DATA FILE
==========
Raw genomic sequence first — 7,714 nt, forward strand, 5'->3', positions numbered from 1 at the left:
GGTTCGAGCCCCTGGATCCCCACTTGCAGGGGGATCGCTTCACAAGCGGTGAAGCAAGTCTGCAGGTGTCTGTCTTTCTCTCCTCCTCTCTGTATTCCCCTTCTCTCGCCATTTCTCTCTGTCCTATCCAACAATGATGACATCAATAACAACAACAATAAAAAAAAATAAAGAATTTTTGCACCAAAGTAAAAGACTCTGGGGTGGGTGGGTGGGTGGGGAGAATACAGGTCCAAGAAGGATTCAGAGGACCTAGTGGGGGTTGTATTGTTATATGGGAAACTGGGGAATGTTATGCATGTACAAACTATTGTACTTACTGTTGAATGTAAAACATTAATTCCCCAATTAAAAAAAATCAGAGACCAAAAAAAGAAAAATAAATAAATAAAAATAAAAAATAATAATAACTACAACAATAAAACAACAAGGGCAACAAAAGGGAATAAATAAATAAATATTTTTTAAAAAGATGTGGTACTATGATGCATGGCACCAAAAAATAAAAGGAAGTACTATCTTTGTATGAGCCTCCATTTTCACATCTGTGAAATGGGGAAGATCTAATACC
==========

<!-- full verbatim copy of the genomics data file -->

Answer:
Raw genomic sequence first — 7,714 nt, forward strand, 5'->3', positions numbered from 1 at the left:
GGTTCGAGCCCCTGGATCCCCACTTGCAGGGGGATCGCTTCACAAGCGGTGAAGCAAGTCTGCAGGTGTCTGTCTTTCTCTCCTCCTCTCTGTATTCCCCTTCTCTCGCCATTTCTCTCTGTCCTATCCAACAATGATGACATCAATAACAACAACAATAAAAAAAAATAAAGAATTTTTGCACCAAAGTAAAAGACTCTGGGGTGGGTGGGTGGGTGGGGAGAATACAGGTCCAAGAAGGATTCAGAGGACCTAGTGGGGGTTGTATTGTTATATGGGAAACTGGGGAATGTTATGCATGTACAAACTATTGTACTTACTGTTGAATGTAAAACATTAATTCCCCAATTAAAAAAAATCAGAGACCAAAAAAAGAAAAATAAATAAATAAAAATAAAAAATAATAATAACTACAACAATAAAACAACAAGGGCAACAAAAGGGAATAAATAAATAAATATTTTTTAAAAAGATGTGGTACTATGATGCATGGCACCAAAAAATAAAAGGAAGTACTATCTTTGTATGAGCCTCCATTTTCACATCTGTGAAATGGGGAAGATCTAATACC